Arizona Baseball

TUCSON REGIONAL NOTES: Mason White one of seven Arizona locals at home for postseason play

Mason White is a sophomore shortstop with 29 home runs in his two years at Arizona (Arizona Athletics)

Regulars Mason White of Salpointe and Andrew Cain of Ironwood Ridge are two of seven local players who will suit up for an NCAA regional in their hometown when Arizona plays in the NCAA Tucson Regional at Hi Corbett Field this weekend.

No. 13 Arizona (36-21) will open Friday against Grand Canyon (34-23) at 6 p.m., after Dallas Baptist (44-13) faces West Virginia (33-22) in the first game at noon at Hi Corbett Field.

Arizona coach Chip Hale’s postseason roster must be set at 27, so the possibility exists that the other five locals may not be active for the Tucson Regional.

The other five locals are right-handed pitcher Owen Kramkowski of Walden Grove, left-handed pitcher Jaeden Swanberg of Salpointe and Pima College, left-hander Alessandro Castro of Pusch Ridge and Pima, right-hander Raul Gayazar of Rio Rico and catcher Caid Bergthold (Dick Tomey’s grandson) of Catalina Foothills.

Swanberg has been used most out of this group with 17 innings in 19 relief appearances. He stands the best chance of these five to be added to Arizona’s bullpen as part of the 27-man roster.

Grand Canyon has a player from Tucson — Catalina Foothills Class of 2023 infielder Troy Sanders, son of Santa Rita great Anthony Sanders, who went on to play in the major-leagues and is now the first base coach for the Baltimore Orioles.


White was in his formative years when he watched Arizona play in the Tucson Regional and Super Regional at Hi Corbett in 2012.

He was only 8 years old.

The Wildcats emerged from both rounds and won the College World Series title under coach Andy Lopez with a roster that includes current major-leaguer Rob Refsnyder of the Boston Red Sox and former big-leaguers Brandon Dixon, Johnny Field, Alex Mejia, Seth Mejias-Brean and Joey Rickard.

“They won the Super (Regionals) back in 2012 and I was right behind home plate,” Mason said. “It was really awesome. I followed them on TV when they went to Omaha. When they won it (College World Series title), I bought the T-shirt 10 minutes after they won. I still have it.

“I look back at that season and some of the players now who have moved on to the big leagues. I just remember how fun it was watching them.”

White is the first of three generations of Whites who played for Arizona’s baseball program to reach the postseason twice, including last year’s appearance in the Fayetteville (Ark.) Regional.

His grandfather Tim White, a catcher, played one season at Arizona in 1968 (after being part of the freshman team in 1967) before leaving to professional baseball with the Cincinnati Reds. Arizona did not advance to the NCAA tournament that year despite going 34-17 because it lost at BYU in the WAC championship series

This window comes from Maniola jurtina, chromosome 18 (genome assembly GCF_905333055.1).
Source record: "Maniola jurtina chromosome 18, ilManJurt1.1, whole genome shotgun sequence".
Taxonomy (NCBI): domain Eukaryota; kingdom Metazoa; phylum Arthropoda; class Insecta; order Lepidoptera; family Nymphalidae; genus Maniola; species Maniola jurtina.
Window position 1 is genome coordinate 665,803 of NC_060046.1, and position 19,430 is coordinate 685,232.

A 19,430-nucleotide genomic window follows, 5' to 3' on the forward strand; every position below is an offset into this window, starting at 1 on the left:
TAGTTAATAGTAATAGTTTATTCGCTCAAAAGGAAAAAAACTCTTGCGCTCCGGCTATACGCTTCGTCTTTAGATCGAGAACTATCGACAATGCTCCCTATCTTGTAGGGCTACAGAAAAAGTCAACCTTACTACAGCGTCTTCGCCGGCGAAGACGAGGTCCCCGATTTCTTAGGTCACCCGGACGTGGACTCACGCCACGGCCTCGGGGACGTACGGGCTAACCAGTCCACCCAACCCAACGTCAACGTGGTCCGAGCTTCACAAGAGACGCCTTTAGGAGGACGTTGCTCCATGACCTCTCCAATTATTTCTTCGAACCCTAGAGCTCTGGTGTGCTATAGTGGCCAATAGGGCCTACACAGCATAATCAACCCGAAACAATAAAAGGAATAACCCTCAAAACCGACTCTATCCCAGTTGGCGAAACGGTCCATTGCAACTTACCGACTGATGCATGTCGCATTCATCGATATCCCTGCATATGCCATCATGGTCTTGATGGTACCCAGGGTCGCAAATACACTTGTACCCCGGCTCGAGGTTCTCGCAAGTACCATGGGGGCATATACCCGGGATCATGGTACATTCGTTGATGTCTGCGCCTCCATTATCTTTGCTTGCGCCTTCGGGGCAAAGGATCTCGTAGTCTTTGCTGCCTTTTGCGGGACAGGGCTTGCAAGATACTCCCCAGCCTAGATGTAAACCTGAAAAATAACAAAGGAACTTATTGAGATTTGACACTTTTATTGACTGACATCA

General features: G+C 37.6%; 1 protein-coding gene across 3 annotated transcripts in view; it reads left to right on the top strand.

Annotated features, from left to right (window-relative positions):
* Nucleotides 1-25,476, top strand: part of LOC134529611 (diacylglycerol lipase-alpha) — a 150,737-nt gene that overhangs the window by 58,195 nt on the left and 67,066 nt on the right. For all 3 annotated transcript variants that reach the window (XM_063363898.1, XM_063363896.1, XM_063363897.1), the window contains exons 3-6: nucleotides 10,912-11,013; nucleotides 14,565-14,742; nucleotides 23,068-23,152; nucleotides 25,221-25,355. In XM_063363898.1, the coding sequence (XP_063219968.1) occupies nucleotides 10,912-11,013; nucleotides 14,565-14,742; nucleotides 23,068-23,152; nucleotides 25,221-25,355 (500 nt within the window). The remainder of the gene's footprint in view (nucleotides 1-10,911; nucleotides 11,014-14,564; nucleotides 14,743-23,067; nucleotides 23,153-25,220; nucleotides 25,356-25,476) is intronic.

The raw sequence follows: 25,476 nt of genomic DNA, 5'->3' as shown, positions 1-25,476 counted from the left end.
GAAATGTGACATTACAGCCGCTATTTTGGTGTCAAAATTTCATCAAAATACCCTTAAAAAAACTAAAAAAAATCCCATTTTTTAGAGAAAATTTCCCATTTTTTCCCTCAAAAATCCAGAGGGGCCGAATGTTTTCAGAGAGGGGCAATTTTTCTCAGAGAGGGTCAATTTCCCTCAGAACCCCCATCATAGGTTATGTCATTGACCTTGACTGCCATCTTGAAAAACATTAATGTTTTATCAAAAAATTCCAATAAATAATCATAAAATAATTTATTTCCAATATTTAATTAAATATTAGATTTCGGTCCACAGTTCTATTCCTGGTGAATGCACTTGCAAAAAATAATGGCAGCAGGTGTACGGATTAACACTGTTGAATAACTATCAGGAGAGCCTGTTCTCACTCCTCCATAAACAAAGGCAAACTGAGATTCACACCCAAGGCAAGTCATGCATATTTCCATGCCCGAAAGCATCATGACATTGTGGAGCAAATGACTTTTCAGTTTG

Ben White, Mason’s dad who was a pitcher for Kindall from 1993-96, was part of Arizona’s team that came a game from going to the 1993 College World Series but lost 11-10 at Oklahoma State in the Midwest Regional final. Arizona did not reach the NCAA tournament in Ben White’s last three years.

When asked what it means to him to be a third-generation Arizona baseball player, White said, “It’s pretty cool. I am following in my family’s footsteps … it’s just surreal to see it and then finally be out here. We went to games when I was a kid and then in high school, I came to the regional here. It’s really cool.”

White is batting .303 with 19 home runs and 60 RBIs and has improved defensively in his first full season at shortstop. He has 16 errors but only three in his last 22 games.


Arizona’s legendary coach Jerry Kindall led the Wildcats to three postseason berths during Hale’s career from 1984-87, including a College World Series title in 1986 after the Wildcats persevered through the Austin (Texas) Regional.

Hale recalls that Kindall had a “very calming effect on us” during the postseason.

“Whenever he could, he would preach to us to do what we could do and not try to do too much,” he continued. “That’s the biggest thing any level you’re playing at because guys get so keyed up and so anxiety-ridden, they try to do more than they can do. He was really good about calming the team down.”

Hale told a story of Kindall pulling the Wildcats to Arizona’s clubhouse at the Austin Regional before the Texas fans started singing “The Eyes of Texas” following the national anthem to prevent his players from becoming awestruck.

“It was very intimidating,” Hale said of the crowd singing “The Eyes of Texas.” “We had never seen it. He told us, ‘When the anthem was over, you need to come to the clubhouse because I need to talk with you for a second.’

“We went in and he was just kind of going over the scouting report of everything. We came back out and they were done. Everybody was standing up and clapping. We had no idea what they had done. He knew that was going to happen and took us out of that environment so we wouldn’t get intimidated or too keyed up.”


Nathan Bannister will return to Hi Corbett Field on Friday trying to derail his alma mater’s postseason hopes as Grand Canyon’s pitching coach.